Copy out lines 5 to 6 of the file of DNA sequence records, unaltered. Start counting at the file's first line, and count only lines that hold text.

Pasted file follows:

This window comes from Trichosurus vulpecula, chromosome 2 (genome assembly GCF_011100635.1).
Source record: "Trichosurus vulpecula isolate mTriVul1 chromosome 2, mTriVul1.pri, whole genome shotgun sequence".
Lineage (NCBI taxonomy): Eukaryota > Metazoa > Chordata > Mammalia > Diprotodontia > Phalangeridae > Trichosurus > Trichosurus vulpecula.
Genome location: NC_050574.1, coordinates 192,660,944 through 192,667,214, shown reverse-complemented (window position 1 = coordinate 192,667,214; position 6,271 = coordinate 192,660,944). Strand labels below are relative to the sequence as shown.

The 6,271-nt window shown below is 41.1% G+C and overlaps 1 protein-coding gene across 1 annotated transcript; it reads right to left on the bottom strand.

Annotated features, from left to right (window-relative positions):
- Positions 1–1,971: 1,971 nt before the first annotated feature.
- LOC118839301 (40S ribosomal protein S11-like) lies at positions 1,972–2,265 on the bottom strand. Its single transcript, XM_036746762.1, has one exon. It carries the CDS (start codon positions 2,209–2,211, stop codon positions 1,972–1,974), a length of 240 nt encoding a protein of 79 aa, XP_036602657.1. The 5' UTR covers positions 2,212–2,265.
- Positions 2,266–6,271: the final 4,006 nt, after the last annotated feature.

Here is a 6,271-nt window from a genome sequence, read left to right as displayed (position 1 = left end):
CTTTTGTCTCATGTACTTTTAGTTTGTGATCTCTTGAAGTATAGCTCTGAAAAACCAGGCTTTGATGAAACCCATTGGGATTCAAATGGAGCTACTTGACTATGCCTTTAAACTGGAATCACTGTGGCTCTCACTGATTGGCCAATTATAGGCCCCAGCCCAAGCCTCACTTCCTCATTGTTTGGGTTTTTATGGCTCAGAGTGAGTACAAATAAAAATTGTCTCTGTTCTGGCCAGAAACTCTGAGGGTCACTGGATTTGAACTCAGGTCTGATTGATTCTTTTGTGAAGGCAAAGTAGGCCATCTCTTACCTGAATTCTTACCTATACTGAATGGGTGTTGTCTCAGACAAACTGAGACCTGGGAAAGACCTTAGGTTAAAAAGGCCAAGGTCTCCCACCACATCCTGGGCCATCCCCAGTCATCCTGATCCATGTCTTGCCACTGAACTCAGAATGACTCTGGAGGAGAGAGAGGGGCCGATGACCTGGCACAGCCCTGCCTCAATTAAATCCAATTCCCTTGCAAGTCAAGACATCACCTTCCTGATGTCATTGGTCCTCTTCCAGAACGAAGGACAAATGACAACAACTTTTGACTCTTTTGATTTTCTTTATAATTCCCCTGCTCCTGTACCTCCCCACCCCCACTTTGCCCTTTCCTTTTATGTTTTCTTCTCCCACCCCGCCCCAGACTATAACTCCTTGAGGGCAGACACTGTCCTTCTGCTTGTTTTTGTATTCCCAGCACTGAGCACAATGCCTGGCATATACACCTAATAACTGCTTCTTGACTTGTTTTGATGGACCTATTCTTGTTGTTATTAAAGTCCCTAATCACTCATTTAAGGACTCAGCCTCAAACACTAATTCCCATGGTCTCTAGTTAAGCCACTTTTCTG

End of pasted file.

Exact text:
The 6,271-nt window shown below is 41.1% G+C and overlaps 1 protein-coding gene across 1 annotated transcript; it reads right to left on the bottom strand.

Annotated features, from left to right (window-relative positions):